Issue: December 2015 - Stuff We Hate

The TFS List: 5 films so bad, they’re good

There’s a particular type of joy found in watching a bad movie. Maybe it makes us feel good to think we could do better, or it’s just nice to see that everybody around us isn’t perfect, so we can stop worrying about whether we are. However, there are some films that transcend awfulness and by being terrible on every level they become incredibly entertaining. SyFy has built a brand upon this idea. With films like Sharknado and Birdemic gathering all kinds of undue praise, filmmakers are increasingly attempting to create something bad and then revelling in how terrible it is. While there may...

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Cinema Revisited: Ishtar

There are cinematic failures and underperformers, and then there’s Ishtar. Next to Michael Cimino’s Heaven’s Gate and the Liz Taylor- and Richard Burton-starring Cleopatra, no film has been as synonymous with Hollywood egos run amok. The ’80s delivered plenty of divisive, often terrible box office tragedies, but none were greeted with as many knives out as Elaine May’s updating of the Hope-and-Crosby-style road picture for a new generation. Its perceived failure, to put it in Hellraiser terms, was legendary, even in hell. Time went as far as to add the film to its list of the “100 Worst Ideas of the Century.” That’s how dire...

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Media Impact: misleading movie trailers

Movie trailers are a divisive topic. While some love being hyped-up about coming attractions, others dislike how modern trailers give away practically the entire plot. There’s also the fact that many don’t properly advertise their film is actually about. Since many are produced by independent marketing firms and are often put together with unfinished footage, there are many featuring scenes that fail to appear in the final cut or suggest that a film is much different than it turns out to be. Here is a look at a few excellent examples of misleading trailers, in one form or another....

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Essential Canadian Cinema: One Magic Christmas

Christmas movies usually come in one of three flavours: incredibly sappy and sweet; terribly depressing; or a combination of both. One Magic Christmas definitely falls into the latter category, ranking up there with It’s a Wonderful Life for heartbreaking Christmas fare. The film stars Mary Steenburgen as Ginny Grainger, a woman who’s forgotten what Christmas is about. Her husband, Jack (Gary Basaraba), has lost his job and their family is being forced out of their company home. With little money and no holiday spirit, Ginny needs a reminder of what’s important. Her daughter, Abbie (Elisabeth Harnois), meets an angel...

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The Soapbox: unnecessarily hairless women, what’s the deal?

You know what boils my water? Hairlessness. Unnecessary hairlessness. Historically unnecessary hairlessness. Historically unnecessary hairless women. Quick: take any Hollywood historical drama and find me a woman with historically accurate body hair. I dare you; I double-dog dare you. I bet you can’t, especially not quickly, and that’s because for some bizarre reason, the idea of a woman with a pit full of hair is apparently considered so sickening and unattractive that filmmakers would rather mess with accuracy than traumatize the audience with historically accurate bodies. You likely didn’t even notice the fact that hairless women have been rampant in Hollywood films for...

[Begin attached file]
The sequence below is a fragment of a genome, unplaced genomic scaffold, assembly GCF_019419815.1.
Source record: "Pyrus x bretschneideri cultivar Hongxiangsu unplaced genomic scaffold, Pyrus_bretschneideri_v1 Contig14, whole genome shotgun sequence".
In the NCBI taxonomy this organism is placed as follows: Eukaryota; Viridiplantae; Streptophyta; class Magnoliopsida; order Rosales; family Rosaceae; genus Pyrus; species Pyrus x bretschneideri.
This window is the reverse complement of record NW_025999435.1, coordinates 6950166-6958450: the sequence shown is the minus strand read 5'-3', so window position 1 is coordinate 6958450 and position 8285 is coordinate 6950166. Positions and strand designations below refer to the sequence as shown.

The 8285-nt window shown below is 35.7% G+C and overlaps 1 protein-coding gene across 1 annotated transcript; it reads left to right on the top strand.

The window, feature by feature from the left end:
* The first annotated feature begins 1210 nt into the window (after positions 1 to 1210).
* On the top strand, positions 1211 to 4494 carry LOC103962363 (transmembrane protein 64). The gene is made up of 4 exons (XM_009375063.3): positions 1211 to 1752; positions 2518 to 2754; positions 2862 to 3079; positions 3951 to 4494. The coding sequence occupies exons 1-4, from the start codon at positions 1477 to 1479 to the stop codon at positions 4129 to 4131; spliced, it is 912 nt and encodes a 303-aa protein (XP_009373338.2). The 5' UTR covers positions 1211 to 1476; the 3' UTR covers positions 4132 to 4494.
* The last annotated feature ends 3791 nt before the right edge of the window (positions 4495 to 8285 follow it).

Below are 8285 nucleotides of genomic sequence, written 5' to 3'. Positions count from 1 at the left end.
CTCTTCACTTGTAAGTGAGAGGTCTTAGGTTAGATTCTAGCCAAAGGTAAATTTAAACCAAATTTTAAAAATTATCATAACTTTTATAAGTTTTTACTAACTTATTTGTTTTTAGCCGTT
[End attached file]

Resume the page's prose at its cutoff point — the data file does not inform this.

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Quentin Tarantino: it’s all about him

I will concede that Quentin Tarantino is a competent filmmaker. On a technical level, his movies are always solid and well constructed. However, like a student film where the filmmaker has memorized all the steps of a “How To” textbook and managed to tick all the important boxes, there’s little else to recommend. It’s all flash and no substance. Even more off-putting, hidden underneath the technical gloss and inciting dialogue, all that exists is an entitled man-child concerned with nothing more than proving he is better than everyone else. This is why Tarantino is overrated as a filmmaker: he...

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Don’t be fooled: why films that try to trick us ultimately fail

The players are in place and the circumstances are set. The audience is expectant and the action can finally take place. Now, after an hour-an- a-half of systematic misdirection and play-acting comes the reveal. “Everything you saw was a set-up.” “Nothing is real.” “Be amazed.” The credits roll with aplomb as the audience feels, thinks and reacts in whatever way, and through whichever means, they’re accustomed to. The trick has been played and we have all been had. But have we? All the signs were there: the clever use of sleight-of-hand editing to undermine the audience’s anticipation; the dialogue...

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